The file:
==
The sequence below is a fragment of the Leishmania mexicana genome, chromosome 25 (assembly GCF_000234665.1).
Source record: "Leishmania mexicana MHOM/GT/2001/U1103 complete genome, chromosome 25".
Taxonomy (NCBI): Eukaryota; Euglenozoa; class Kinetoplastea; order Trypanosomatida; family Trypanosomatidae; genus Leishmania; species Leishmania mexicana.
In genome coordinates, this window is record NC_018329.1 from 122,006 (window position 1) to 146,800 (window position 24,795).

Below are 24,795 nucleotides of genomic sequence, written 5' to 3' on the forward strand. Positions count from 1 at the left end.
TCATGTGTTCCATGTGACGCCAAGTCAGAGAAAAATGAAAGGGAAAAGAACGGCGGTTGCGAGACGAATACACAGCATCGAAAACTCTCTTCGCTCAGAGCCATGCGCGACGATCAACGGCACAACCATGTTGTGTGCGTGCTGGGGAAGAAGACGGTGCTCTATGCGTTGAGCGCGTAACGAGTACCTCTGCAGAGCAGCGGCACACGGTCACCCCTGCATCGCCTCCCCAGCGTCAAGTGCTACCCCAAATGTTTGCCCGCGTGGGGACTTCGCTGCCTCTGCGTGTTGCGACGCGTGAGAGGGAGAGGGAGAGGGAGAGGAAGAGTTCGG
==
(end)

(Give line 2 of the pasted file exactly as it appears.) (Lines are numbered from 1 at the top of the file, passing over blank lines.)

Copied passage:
Source record: "Leishmania mexicana MHOM/GT/2001/U1103 complete genome, chromosome 25".